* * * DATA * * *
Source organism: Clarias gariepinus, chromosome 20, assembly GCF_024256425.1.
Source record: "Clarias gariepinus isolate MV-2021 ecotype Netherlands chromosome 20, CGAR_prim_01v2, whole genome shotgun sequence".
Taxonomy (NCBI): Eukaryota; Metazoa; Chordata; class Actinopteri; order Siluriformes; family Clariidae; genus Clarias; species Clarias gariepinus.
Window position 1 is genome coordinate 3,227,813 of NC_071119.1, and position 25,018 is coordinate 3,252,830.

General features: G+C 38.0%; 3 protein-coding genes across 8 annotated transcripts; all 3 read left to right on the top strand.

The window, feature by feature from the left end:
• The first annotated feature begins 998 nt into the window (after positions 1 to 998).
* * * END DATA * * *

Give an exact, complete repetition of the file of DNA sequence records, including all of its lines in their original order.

Source organism: Clarias gariepinus, chromosome 20, assembly GCF_024256425.1.
Source record: "Clarias gariepinus isolate MV-2021 ecotype Netherlands chromosome 20, CGAR_prim_01v2, whole genome shotgun sequence".
Taxonomy (NCBI): Eukaryota; Metazoa; Chordata; class Actinopteri; order Siluriformes; family Clariidae; genus Clarias; species Clarias gariepinus.
Window position 1 is genome coordinate 3,227,813 of NC_071119.1, and position 25,018 is coordinate 3,252,830.

General features: G+C 38.0%; 3 protein-coding genes across 8 annotated transcripts; all 3 read left to right on the top strand.

The window, feature by feature from the left end:
• The first annotated feature begins 998 nt into the window (after positions 1 to 998).